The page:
Addressing the Problem of Mass Incarceration

Lorenzo and LaResse at UUSE 5-14On Tuesday, May 14th, 25 UUS:E members attended a workshop on the problem of mass incarceration with Lorenzo Jones and LaResse Harvey of A Better Way Foundation. We know that Black and Hispanic men (and increasingly women) are sent to prison in far greater numbers than their relative proportion in the population. We know the United States  “war on drugs” has led to structures and practices in the criminal justice system that unfairly penalize Black and Hispanic men (and increasingly women). We know this problem of mass incarceration is one of our nation’s great moral failings. The question is what can we do about it? 

While we recognize there is an enormous amount of work to do to end mass incarceration, and while we know the work will take manyLorenzo Jones at UUS:E 5-14 years, there is something we can do right now in Connecticut. The Connecticut General Assembly is about to debate House Bill 6511 which, if passed, will reduce the size of drug free school zones from 1500 feet to 200 feet.  With the 1500 ft. drug free school zone in effect, urban drug dealers (who more often tend to be people of color) are penalized more severely than suburban and rural drug dealers (who tend to be white) because most urban street corners are within 1500 feet of a school. That is, the current drug free school zone is a source of mass incarceration. The UUS:E Social Justice Committee is encouraging all members and friends who feel moved to contact their legislators and ask them to support HB 6511.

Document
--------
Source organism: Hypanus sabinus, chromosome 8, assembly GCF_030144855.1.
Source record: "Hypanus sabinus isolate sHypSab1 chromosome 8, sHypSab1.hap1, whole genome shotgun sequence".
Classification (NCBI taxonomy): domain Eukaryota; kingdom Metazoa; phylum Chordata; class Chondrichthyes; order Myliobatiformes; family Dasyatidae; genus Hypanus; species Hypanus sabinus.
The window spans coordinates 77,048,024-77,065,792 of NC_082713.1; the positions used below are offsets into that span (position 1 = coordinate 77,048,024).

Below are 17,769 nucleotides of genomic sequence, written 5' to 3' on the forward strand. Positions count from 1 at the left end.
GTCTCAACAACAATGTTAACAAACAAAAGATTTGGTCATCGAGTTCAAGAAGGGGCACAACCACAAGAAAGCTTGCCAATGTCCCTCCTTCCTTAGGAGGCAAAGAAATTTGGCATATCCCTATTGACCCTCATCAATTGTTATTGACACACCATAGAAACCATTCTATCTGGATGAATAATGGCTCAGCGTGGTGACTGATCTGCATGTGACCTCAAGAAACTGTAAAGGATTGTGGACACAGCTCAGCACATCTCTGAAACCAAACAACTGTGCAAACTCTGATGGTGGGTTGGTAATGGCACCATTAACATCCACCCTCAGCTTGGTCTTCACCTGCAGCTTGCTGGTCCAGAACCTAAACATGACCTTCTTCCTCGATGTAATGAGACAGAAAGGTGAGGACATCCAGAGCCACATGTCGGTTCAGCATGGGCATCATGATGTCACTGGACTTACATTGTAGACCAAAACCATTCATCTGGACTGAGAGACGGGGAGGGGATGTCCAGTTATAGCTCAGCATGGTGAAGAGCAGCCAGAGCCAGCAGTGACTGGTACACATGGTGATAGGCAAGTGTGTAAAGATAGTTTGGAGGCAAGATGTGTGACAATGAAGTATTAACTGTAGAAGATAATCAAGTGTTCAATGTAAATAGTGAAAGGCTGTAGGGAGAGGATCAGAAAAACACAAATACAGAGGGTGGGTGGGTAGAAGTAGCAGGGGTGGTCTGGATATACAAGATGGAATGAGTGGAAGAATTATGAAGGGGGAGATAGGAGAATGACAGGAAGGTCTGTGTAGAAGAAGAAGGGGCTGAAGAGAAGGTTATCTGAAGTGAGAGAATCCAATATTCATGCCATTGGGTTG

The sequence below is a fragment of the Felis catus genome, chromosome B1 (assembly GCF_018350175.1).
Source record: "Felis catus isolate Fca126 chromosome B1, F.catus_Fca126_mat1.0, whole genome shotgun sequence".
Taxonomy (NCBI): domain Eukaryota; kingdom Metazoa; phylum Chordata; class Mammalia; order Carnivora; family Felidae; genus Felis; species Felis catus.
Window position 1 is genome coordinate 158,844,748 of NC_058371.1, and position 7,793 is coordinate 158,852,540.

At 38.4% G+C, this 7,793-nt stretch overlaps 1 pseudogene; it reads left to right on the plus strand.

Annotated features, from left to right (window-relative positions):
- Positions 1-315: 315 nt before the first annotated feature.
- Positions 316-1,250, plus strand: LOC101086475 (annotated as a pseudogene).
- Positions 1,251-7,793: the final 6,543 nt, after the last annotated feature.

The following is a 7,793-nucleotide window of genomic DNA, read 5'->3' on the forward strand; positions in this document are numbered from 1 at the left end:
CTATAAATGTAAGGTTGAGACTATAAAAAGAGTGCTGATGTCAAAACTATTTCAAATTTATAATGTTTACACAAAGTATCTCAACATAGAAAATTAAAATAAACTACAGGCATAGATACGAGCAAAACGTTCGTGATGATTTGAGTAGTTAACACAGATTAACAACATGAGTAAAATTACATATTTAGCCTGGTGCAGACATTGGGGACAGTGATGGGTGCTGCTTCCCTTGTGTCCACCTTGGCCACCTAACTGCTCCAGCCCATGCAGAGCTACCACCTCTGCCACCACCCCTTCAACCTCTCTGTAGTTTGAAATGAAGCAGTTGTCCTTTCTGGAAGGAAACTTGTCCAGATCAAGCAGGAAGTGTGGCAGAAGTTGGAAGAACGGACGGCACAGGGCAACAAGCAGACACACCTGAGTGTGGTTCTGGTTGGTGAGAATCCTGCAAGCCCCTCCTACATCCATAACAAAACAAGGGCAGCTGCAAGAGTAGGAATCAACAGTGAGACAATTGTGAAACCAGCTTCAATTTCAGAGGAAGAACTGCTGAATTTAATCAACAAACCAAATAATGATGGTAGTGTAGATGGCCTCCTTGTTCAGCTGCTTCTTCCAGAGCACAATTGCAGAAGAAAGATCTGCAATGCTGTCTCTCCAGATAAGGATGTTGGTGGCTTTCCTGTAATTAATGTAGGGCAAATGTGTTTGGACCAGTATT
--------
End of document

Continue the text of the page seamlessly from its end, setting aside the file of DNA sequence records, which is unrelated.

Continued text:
Officer Rev. JoshFor more information, see Rev. Josh’s testimony in support of HB 6511 hereLorenzo and LaResse




Rev. Josh Pawelek’s Testimony on Drug-Free School Zones, Monday, March 11

drug free school zoneThe American public is becoming increasingly aware of the phenomenon of mass incarceration of people of color—specifically Black and Hispanic men—due largely (though not exclusively) to the “war on drugs.” Popular books such as Michelle Alexander’s The New Jim Crow: Mass Incarceration in the Age of Colorblindness, make it abundantly clear that our criminal justice system features a patchwork of laws that result in the incarceration of Black and Hispanic men in numbers that far exceed their relative proportion in the general population. This racialized mass incarceration is unfair, misguided, unsustainable and racist. Read more….